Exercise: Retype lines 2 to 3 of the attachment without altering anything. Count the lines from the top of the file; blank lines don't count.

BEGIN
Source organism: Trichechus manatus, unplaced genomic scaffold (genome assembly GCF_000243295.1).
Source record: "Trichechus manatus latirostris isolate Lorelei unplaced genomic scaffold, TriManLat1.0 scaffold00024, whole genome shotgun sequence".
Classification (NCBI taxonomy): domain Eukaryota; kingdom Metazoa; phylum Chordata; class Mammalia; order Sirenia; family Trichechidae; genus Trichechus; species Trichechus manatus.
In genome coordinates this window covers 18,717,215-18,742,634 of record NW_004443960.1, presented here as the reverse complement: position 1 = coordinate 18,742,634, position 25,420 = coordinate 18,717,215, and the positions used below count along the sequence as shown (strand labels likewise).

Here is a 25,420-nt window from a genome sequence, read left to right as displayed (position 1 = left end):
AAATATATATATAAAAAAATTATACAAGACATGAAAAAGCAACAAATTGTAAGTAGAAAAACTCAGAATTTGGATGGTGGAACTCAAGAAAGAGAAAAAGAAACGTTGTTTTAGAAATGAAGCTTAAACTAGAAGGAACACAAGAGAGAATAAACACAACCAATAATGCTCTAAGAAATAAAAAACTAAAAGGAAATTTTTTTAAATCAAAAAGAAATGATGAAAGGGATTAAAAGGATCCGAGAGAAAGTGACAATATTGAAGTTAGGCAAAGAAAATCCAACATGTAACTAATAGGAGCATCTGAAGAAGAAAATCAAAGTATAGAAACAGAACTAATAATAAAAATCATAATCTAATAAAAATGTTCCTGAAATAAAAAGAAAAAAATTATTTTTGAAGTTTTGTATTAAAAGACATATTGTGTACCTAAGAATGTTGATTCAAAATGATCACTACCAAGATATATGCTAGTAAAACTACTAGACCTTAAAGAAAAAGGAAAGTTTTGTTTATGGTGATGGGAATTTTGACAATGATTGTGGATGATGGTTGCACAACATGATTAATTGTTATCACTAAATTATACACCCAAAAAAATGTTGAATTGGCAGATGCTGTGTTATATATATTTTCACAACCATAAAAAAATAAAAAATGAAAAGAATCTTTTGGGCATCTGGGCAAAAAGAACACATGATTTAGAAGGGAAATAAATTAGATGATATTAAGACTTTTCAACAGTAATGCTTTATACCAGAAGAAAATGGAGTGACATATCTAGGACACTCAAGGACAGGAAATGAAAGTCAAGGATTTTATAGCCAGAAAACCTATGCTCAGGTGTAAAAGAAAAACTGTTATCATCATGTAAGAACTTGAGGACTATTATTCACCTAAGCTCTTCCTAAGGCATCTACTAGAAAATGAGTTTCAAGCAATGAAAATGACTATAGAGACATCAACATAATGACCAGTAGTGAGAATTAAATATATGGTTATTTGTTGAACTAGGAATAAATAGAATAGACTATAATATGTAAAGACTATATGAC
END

Source record: "Trichechus manatus latirostris isolate Lorelei unplaced genomic scaffold, TriManLat1.0 scaffold00024, whole genome shotgun sequence".
Classification (NCBI taxonomy): domain Eukaryota; kingdom Metazoa; phylum Chordata; class Mammalia; order Sirenia; family Trichechidae; genus Trichechus; species Trichechus manatus.